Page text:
If I remember right, explosive shells existed by the time of the 30 years war. Also, there was no rifling at that time period… So what I don’t see is how Safehold hasn’t developed it yet… well… I guess it may be some stupid religious restriction or something. Additionally, I think Ironclads would be against the “laws”. Most like get Merlin burned at the stake or something… lol… like that’ll do anything

  6. kar says:

    I take it back…. they didn’t exist during that time period… wrong war… can’t keep all of them straight considering the Europeans fought every few years.

  7. hank tiffany says:

    probably not true ironclads, that would require steam power which, IIRC, is agianst the Prohibitions. Some iron armor could be used but weight would be a problem with ships driven by sail only. It certainly was on this world.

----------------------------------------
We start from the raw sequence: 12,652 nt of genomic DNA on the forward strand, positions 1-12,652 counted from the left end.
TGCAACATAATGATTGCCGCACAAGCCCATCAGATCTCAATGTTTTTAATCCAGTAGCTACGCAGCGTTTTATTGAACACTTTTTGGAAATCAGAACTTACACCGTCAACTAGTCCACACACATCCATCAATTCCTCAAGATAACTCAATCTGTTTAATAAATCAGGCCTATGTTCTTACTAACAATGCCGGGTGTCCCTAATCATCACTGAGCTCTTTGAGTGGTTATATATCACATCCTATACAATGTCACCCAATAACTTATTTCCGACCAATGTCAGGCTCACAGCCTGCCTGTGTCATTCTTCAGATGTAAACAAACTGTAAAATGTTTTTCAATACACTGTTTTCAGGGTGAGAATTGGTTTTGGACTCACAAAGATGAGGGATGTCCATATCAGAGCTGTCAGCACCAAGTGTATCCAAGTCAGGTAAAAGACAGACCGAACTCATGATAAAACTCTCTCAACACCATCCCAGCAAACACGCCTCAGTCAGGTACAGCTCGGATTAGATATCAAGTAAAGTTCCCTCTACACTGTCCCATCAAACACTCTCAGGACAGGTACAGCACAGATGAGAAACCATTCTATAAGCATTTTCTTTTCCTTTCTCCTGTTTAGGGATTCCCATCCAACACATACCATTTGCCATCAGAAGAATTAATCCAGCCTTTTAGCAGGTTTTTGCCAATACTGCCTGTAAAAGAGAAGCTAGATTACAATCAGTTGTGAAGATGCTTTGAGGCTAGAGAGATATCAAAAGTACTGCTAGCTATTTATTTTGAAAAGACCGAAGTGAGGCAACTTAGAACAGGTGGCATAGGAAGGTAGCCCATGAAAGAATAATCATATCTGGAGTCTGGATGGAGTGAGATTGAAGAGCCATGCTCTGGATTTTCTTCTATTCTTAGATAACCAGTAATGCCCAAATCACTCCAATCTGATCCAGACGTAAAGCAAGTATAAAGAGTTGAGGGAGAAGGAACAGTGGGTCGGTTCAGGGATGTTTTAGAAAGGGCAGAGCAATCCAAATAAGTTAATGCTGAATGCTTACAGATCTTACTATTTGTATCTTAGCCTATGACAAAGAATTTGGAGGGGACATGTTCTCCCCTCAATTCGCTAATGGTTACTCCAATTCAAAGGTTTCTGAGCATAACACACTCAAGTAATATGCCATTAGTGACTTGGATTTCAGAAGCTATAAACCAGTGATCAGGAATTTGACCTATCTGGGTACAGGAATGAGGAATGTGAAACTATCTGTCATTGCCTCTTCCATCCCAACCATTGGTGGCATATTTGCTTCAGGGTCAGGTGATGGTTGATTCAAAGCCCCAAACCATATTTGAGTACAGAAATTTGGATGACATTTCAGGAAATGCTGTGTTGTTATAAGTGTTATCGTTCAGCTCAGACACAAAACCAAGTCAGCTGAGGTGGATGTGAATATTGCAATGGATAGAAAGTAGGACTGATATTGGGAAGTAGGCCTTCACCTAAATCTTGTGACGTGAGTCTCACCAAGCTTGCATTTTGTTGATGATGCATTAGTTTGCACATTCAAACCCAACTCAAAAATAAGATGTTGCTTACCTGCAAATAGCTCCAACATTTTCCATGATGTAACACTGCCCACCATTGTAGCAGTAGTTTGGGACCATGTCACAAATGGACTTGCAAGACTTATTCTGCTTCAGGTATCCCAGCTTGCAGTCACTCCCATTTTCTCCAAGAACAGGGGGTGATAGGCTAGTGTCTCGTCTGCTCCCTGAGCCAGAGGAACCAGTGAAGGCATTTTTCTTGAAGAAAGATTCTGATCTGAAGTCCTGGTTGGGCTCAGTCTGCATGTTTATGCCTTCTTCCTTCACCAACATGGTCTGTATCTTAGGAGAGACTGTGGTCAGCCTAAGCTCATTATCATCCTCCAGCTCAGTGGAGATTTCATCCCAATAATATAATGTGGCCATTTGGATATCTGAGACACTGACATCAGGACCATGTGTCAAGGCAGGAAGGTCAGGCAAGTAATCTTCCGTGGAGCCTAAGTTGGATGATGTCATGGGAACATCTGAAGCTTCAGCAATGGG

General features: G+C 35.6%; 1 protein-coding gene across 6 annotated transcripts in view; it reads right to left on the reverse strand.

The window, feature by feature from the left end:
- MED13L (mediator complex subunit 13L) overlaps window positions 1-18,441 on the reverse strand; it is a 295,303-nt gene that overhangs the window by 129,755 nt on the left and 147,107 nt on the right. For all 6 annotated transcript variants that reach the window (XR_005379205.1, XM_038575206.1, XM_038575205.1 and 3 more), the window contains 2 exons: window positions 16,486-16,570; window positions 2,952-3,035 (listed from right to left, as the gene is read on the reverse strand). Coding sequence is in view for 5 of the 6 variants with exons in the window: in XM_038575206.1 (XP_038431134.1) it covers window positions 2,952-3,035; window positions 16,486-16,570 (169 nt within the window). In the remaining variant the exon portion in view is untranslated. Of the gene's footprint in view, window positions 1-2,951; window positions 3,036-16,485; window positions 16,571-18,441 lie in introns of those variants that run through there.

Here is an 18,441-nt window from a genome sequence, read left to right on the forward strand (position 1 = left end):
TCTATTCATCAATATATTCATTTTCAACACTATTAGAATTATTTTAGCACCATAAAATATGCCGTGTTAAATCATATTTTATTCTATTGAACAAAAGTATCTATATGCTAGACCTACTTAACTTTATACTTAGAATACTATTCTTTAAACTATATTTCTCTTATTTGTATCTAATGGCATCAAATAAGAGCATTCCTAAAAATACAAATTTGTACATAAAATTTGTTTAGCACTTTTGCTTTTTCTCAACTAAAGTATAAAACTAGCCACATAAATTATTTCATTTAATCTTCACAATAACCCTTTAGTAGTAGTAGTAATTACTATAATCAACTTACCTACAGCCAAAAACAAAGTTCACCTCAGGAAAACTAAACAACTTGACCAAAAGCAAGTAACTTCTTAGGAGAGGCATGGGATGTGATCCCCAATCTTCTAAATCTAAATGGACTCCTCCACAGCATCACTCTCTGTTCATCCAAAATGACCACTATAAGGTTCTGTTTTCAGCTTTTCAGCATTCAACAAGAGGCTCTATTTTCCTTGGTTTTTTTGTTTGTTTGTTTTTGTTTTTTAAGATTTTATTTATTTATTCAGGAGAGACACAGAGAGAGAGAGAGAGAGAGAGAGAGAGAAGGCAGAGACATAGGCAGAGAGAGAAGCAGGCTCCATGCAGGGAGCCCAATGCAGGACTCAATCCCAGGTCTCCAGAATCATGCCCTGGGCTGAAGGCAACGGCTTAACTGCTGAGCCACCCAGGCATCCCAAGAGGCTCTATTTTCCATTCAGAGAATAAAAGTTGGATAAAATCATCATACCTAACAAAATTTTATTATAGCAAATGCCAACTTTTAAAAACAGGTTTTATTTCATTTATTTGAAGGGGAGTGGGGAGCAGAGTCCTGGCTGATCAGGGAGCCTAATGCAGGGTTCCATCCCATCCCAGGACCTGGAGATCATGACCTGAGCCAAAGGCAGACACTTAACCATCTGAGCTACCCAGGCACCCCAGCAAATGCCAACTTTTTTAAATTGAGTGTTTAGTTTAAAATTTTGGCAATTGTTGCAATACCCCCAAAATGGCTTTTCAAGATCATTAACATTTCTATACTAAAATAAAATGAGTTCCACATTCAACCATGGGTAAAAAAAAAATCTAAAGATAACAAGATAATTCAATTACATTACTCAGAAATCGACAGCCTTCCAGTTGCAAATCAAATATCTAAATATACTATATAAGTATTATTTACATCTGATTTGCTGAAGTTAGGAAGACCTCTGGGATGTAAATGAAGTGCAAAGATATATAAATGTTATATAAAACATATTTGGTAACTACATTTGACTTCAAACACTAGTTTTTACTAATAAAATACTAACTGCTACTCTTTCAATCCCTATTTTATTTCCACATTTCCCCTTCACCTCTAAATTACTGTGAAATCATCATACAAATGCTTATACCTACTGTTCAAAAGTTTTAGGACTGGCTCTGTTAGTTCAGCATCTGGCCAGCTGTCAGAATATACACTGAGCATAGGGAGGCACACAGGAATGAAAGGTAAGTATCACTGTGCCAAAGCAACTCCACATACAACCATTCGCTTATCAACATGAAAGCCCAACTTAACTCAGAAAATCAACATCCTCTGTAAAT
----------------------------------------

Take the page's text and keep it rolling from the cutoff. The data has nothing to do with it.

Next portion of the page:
8. Ken Valentine says:

    Ranges will be severely limited as long as they’re using wooden carriages without recoil compensators. Elevating the gun barrel more than about 6 degrees risks cracking the carriage’s cheek pieces when firing. Artillery will have to remain in the front line for a while yet.

  9. Lance says:

    Well…we’ve got our bombshell revelation of the truth about 3-4 snippets back…

    Isn’t it likely that Charis says “screw you” on the prohibitions? After all, if you’re going to revolt and you KNOW the truth of the origin of Safehold, why keep handicapping yourself? Its obvious that some in the religious heirarchy know more; given the opening words of the Declaration.